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How To Work With Your Chronotype To Sleep Deeper & Wake Up More Energized

Emma Loewe
Emma Loewe
mbg Sustainability + Health Director
By Emma Loewe
mbg Sustainability + Health Director
Emma Loewe is the Senior Sustainability Editor at mindbodygreen and the author of "Return to Nature: The New Science of How Natural Landscapes Restore Us."
Black woman looking into the sun aspirationally

What if there was a system that could control your sleep, digestion, metabolism, mood, and more—and a simple way to keep it running smoothly? As it turns out, there is, and it's called the circadian rhythm.

"You want to really maximize the utility of your circadian rhythm because its whole function is to free you from worrying about your body," researcher Sofia Axelrod, Ph.D., tells mbg. As Axelrod explains, every single aspect of the body—from your temperature and alertness to digestion and bowel movements—is circadian, meaning it runs on its own clock. One of the most obvious examples of this is our sleep; every 24 hours or so, our bodies know it's time to rest up.

Axelrod studies the inner workings of our sleep circadian clocks at Rockefeller University in the lab of Michael Young, who won the 2017 Nobel Prize in Physiology or Medicine for his discovery that they're actually genetic, meaning that the tendency to be more of a night owl or early bird is partially written into our genes.

"Your propensity to work at night or in the morning is not necessarily only determined by life circumstance," she explains, "but it can be it can be genetically encoded, and that is called the chronotype."

Those who have a chronotype that's longer than 24 hours naturally want to stay up later and sleep in later, while those with shorter chronotypes are happy waking up early and going to bed early. Those who have a standard chronotype, closer to 24 hours in length, fall somewhere in the middle.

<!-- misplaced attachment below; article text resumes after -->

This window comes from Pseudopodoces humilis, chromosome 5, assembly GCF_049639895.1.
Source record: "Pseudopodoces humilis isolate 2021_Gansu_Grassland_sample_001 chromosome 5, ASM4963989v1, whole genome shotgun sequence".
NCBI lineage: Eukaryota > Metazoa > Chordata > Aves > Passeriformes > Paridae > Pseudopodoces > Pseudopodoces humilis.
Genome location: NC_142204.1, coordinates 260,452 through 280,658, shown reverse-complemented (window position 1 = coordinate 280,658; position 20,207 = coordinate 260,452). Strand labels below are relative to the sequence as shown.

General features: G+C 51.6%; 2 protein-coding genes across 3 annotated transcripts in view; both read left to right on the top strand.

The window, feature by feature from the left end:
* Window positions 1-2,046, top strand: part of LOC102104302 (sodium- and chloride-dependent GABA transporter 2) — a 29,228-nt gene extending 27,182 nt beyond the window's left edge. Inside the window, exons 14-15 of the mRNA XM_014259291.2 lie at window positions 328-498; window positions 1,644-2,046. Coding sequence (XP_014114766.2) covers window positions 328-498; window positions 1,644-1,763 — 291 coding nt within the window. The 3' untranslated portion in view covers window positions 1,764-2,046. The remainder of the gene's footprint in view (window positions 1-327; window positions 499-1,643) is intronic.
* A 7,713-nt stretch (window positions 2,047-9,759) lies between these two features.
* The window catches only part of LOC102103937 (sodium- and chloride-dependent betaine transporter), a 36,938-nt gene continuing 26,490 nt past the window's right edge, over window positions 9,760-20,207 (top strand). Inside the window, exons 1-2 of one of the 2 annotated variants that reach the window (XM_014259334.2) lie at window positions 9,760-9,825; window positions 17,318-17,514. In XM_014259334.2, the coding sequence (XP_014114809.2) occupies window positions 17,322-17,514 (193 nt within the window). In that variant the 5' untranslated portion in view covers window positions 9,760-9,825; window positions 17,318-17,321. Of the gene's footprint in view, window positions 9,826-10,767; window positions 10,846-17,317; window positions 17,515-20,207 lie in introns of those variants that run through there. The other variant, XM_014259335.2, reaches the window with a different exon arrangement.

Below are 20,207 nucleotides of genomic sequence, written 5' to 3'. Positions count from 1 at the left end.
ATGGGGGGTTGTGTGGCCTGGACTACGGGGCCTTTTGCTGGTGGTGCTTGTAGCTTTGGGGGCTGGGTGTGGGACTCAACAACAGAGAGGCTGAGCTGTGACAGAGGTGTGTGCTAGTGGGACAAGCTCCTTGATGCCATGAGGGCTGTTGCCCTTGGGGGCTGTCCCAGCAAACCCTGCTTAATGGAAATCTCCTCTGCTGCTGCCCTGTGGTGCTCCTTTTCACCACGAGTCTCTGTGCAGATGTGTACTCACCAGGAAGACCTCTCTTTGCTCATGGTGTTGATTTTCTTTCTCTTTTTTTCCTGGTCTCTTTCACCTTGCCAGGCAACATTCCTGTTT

The genetic component of chronotypes is important because it proves that in order to get a good night's rest, we need to work with our body's natural sleep preferences, not against them. So, in the spirit of personalized medicine, here are Axelrod's tips for finding a sleep routine that's tailor-made for your DNA.

How to work with your chronotype to sleep better.

While you can't walk into a doctor's office to quickly get your sleep chronotype tested (yet!), Axelrod notes that you probably have a pretty good idea of it already. If you think back to a recent vacation or another time you had the flexibility to set your own sleep-wake times, the schedule you landed on is an indication of your chronotype. Honoring this chronotype using the following techniques is the key to getting deep, restorative sleep:


Be strategic about light exposure.